Galway East TD Anne Rabbitte is calling for the Gambling Control Bill to be pushed through the Dáil to control the largely self-regulated industry.
The Gambling Control Bill aims to establish a legal authority to govern gambling in Ireland, including advertising, licensing for casinos and online gambling, and puts a heavy focus on protecting children and supporting addicts.
“There is no doubt that the gambling industry in Ireland is a substantial employer,” Deputy Rabbitte said, “but it does require effective regulation. It’s an industry that has been let away with a lot in recent years and that needs to end.”
The Bill has passed its first reading in the Dáil and is now before the Committee for debate and amendment.
Deputy Rabbitte and co-sponsors of the bill, Dublin West TD Jack Chambers and Dublin Bay South TD Jim O’Callaghan, have written to the Chairman of the Justice Committee asking for the Fianna Fáil bill to accelerated through the Committee Stage.
The request to advance the Bill comes just as the 2018 World Cup kicks off in Russia, where massive amounts of money will be gambled through sports bookies like Paddy Powers, but also increasingly through online casinos.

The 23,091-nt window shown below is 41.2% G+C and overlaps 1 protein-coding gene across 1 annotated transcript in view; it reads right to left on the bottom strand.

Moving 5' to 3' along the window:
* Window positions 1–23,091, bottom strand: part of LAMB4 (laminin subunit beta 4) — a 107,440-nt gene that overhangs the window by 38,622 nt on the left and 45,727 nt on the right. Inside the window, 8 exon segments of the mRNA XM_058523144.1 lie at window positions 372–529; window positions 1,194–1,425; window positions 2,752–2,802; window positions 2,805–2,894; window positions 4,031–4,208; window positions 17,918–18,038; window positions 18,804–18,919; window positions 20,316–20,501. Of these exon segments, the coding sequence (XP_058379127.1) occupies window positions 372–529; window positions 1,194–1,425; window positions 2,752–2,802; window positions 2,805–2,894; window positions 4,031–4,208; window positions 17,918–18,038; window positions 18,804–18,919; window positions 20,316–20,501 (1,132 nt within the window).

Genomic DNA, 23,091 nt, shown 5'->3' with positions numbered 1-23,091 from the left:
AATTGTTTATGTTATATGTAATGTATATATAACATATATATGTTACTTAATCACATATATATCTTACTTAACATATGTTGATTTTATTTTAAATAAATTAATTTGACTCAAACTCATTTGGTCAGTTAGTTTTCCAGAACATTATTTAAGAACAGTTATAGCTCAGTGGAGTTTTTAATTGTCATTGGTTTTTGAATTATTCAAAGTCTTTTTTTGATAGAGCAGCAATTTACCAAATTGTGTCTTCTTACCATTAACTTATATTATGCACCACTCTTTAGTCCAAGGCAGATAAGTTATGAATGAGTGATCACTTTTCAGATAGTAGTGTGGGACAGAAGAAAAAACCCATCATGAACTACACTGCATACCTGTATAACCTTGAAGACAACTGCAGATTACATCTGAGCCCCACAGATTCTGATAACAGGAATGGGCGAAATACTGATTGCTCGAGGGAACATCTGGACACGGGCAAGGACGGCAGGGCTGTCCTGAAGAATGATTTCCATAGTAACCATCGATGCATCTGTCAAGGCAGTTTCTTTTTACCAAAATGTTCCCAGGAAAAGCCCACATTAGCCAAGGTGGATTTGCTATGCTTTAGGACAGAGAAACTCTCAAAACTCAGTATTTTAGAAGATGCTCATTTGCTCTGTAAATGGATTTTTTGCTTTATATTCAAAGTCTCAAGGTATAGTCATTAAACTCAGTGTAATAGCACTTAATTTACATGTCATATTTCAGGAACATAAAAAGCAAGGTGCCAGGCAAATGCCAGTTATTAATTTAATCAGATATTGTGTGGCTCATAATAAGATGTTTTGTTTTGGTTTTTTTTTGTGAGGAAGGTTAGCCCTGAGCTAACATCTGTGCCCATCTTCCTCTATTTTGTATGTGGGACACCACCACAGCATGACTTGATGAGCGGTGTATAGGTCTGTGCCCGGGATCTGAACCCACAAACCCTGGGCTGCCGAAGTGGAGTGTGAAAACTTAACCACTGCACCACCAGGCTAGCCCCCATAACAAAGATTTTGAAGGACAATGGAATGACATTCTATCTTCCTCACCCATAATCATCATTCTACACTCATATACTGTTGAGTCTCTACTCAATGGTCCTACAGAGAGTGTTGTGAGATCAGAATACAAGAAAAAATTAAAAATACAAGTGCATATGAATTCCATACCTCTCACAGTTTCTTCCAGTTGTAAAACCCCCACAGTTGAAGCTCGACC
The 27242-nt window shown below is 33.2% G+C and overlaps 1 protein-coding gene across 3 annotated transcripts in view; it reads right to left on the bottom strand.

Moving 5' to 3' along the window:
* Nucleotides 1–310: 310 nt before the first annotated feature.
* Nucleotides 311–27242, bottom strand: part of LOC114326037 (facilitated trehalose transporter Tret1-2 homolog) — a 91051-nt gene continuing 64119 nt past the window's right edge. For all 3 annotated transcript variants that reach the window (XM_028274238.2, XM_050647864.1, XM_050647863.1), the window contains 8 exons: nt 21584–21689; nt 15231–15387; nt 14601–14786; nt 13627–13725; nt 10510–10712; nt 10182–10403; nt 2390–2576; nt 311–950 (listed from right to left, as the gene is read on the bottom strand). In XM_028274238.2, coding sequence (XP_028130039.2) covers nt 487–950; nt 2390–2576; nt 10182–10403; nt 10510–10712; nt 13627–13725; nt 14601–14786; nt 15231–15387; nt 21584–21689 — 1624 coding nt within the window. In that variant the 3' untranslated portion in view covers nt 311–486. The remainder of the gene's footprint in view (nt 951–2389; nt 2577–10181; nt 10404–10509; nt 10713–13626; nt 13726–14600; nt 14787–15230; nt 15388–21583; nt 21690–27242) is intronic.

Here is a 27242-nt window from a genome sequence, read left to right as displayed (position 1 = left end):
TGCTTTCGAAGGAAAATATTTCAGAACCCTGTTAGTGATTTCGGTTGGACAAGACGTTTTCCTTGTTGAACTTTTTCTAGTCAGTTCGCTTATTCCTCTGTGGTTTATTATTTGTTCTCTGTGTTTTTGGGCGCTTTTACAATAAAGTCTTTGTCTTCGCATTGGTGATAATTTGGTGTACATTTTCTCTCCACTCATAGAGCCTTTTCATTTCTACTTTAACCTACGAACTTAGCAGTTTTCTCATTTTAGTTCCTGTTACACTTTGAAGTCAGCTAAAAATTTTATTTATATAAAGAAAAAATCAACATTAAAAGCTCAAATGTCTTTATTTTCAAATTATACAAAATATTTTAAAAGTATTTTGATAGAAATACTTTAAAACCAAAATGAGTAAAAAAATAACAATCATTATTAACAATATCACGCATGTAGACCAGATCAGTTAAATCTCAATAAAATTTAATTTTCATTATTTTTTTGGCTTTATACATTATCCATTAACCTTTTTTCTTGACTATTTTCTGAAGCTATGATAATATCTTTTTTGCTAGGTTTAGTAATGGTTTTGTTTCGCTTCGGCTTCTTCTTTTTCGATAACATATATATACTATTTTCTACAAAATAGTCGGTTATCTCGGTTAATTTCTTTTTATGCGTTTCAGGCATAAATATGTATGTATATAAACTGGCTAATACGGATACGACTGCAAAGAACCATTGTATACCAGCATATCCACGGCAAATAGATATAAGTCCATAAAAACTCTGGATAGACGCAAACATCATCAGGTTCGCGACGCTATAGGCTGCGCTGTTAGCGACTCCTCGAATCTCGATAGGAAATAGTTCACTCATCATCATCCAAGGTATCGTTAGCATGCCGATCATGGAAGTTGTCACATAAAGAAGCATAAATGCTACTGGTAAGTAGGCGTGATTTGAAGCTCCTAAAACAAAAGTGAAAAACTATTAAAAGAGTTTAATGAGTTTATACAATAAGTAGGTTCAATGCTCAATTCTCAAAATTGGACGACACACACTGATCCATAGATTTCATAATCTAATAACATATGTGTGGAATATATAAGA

Deputy Chambers said that there has been a growing need for there to be some legislative control of gambling in Ireland since the last World Cup in 2014.
“Despite being made well aware of the dangers associated with gambling since the last World Cup four years ago, the Government has still not acted on legislation to regulate the gambling industry.
“Millions will be gambled over the duration of the World Cup over the next month just as it was during the 2014 tournament. Betting odds will be heavily advertised during every game, after all this is the single biggest gambling event in the world.”
The sponsors of the bill also spoke of the dangers of online gambling and the need to protect children and recovering addicts from it, an issue of concern here, and for authorities abroad, see more about the regulation in the UK.
“Our Gambling Control Bill sets out a clear framework to reach an appropriate level of regulation that would curb advertising and better protect vulnerable people.” Deputy Rabbitte said.
Justice Spokesperson Jim O’Callaghan said: “We need to be in a strong position to offer better support to those struggling with an addiction to gambling, and also to assist their families.”
Some form of gambling regulations have been gathering dust on a shelf since they were first proposed back in 2013, but have only recently been pushed forward in the Dáil.